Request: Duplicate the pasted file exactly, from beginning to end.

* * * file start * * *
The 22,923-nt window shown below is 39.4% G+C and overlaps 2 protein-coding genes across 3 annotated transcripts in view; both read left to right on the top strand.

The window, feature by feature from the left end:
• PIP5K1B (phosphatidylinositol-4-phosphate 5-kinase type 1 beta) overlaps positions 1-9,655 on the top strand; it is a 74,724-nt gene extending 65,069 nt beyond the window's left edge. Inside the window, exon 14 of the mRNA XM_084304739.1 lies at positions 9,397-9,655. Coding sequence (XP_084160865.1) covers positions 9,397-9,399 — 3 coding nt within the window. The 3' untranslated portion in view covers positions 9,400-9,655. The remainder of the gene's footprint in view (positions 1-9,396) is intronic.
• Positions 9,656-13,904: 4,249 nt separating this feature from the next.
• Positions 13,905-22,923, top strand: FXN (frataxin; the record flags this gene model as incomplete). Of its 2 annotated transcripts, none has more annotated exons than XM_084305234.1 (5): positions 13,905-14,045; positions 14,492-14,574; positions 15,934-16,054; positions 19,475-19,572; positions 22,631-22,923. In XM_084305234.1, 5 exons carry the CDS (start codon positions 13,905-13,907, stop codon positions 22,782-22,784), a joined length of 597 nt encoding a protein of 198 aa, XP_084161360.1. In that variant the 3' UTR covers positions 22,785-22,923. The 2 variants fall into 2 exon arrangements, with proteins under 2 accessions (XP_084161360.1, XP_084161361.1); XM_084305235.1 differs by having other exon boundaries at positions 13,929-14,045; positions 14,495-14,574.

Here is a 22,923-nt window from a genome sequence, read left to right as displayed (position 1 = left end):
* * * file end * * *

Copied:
The 22,923-nt window shown below is 39.4% G+C and overlaps 2 protein-coding genes across 3 annotated transcripts in view; both read left to right on the top strand.

The window, feature by feature from the left end:
• PIP5K1B (phosphatidylinositol-4-phosphate 5-kinase type 1 beta) overlaps positions 1-9,655 on the top strand; it is a 74,724-nt gene extending 65,069 nt beyond the window's left edge. Inside the window, exon 14 of the mRNA XM_084304739.1 lies at positions 9,397-9,655. Coding sequence (XP_084160865.1) covers positions 9,397-9,399 — 3 coding nt within the window. The 3' untranslated portion in view covers positions 9,400-9,655. The remainder of the gene's footprint in view (positions 1-9,396) is intronic.
• Positions 9,656-13,904: 4,249 nt separating this feature from the next.
• Positions 13,905-22,923, top strand: FXN (frataxin; the record flags this gene model as incomplete). Of its 2 annotated transcripts, none has more annotated exons than XM_084305234.1 (5): positions 13,905-14,045; positions 14,492-14,574; positions 15,934-16,054; positions 19,475-19,572; positions 22,631-22,923. In XM_084305234.1, 5 exons carry the CDS (start codon positions 13,905-13,907, stop codon positions 22,782-22,784), a joined length of 597 nt encoding a protein of 198 aa, XP_084161360.1. In that variant the 3' UTR covers positions 22,785-22,923. The 2 variants fall into 2 exon arrangements, with proteins under 2 accessions (XP_084161360.1, XP_084161361.1); XM_084305235.1 differs by having other exon boundaries at positions 13,929-14,045; positions 14,495-14,574.

Here is a 22,923-nt window from a genome sequence, read left to right as displayed (position 1 = left end):